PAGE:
County officials said then that a former Pinellas Suncoast Transit Authority headquarters would be converted to a long-term shelter.
But that effort has been temporarily delayed in wake of the budget cuts approved in the Legislature's recent session.
Officials say they are waiting for the county to finalize its budget before deciding how to move forward with that shelter.
In the meantime, the faith-based shelters are "Plan B," Bennett said. "It's still a temporary solution, but it does something about putting a roof over these people's heads," he said.
The faith-based shelters would work much like the county's existing emergency shelter program. Needy people could reach out to the county, which would then provide transportation to a participating church, where they would be provided with basic amenities like food, bedding and showers, Amidei said.
Organizations other than religious institutions that could house at least 12 people would also be invited to apply to become a temporary shelter, Amidei said.
Much of the program's cost could be offset by local donations, said Maureen Freaney, Pinellas director of health and human services, whose department recently suffered a $3-million budget cut.
Opponents of the plan pitched a similar faith-based shelter idea in March.
Then, the Rev. Bruce Wright of the Refuge, an alternative ministry group, and homeless advocate Eric Rubin, with support from Miller-Evans, helped set up a shelter at Lakewood United Church of Christ in St. Petersburg.
The Lakewood congregation initially agreed to take several dozen homeless people for 30 days and put them up in tents on church property, but the city turned down the church's request for a permit to do so.
The congregation then decided to put its "guests" in the church building. Some neighbors objected, saying they were afraid to let their children play outside, but Lakewood's pastor, the Rev. Kim Wells, said she would do it again.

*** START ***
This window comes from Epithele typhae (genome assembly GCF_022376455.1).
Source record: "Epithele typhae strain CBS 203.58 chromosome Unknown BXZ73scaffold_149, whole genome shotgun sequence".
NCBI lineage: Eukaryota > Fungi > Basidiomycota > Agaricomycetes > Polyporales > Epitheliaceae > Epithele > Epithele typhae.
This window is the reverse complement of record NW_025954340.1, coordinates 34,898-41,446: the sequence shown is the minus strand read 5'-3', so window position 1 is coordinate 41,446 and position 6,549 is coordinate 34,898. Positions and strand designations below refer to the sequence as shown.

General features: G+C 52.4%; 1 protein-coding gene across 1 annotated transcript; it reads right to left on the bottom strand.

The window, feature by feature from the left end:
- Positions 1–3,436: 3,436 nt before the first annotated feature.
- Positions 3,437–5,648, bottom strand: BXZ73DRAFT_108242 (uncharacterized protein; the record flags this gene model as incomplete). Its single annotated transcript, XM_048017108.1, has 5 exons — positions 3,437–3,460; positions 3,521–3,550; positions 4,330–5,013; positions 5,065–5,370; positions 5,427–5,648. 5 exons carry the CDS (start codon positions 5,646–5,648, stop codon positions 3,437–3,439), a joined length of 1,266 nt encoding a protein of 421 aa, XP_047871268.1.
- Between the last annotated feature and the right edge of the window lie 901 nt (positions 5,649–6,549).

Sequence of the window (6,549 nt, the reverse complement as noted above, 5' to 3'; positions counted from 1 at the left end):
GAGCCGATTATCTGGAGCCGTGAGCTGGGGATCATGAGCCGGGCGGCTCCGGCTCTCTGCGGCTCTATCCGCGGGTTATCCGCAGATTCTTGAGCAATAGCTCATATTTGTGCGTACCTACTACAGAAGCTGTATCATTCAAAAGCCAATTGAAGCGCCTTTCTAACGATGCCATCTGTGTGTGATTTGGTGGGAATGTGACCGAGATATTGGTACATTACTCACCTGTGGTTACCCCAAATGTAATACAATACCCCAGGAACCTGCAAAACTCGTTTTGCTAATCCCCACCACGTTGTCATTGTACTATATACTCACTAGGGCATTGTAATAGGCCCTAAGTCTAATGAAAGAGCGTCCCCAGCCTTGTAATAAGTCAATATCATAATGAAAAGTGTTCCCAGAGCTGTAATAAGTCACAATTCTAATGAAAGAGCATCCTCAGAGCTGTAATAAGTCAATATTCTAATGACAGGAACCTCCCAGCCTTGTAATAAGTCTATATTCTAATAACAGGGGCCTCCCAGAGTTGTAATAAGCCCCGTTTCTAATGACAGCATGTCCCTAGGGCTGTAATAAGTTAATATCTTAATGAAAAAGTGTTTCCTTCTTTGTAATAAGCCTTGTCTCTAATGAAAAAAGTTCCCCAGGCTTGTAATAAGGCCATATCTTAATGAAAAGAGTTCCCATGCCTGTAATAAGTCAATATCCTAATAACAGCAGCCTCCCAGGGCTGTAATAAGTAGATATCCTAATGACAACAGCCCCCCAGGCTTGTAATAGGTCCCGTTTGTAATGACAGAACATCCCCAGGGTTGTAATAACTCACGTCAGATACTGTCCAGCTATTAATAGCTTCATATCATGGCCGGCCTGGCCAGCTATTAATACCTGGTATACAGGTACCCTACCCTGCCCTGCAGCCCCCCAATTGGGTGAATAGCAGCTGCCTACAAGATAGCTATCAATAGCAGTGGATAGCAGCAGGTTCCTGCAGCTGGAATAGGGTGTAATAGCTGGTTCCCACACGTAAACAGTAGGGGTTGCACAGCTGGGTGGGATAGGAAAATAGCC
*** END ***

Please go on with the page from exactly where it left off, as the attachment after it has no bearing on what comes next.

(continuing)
The city's lack of support during the Lakewood effort infuriated Wright and Miller-Evans, who say it is ironic that the county is now endorsing a parallel plan.
But those developing the new program want to forestall the roadblocks and neighborhood opposition the Lakewood church encountered.
"We're trying to make sure that there's not going to be this huge outcry," said Sarah K. Snyder, executive director of the homeless coalition.
"We're trying to lay the groundwork with the cities and the counties that this is a good thing."
Judy Ellis, president of the Lakewood Estates Civic Association, said she would endorse the proposed program.
"Supervision is very key," she said. "I'm told that it will be heavily controlled."Cristina Silva can be reached at 727 893-8846 or firstname.lastname@example.org Waveney Ann Moore can be reached at (727) 892-2283 or email@example.com.
A new county plan to temporarily house needy people in local faith-based institutions would be cost-effective, various homeless advocates said.
Pinellas County Homeless By the Numbers
4,400 Estimated daily homeless population in Pinellas, 2006
$2-million Annual operating cost of proposed shelter at a former Pinellas Suncoast Transit Authority headquarters
$60,000 Annual cost of proposed inter-faith shelter program, much of which would be offset by community donations.
[Last modified July 17, 2007, 20:41:14]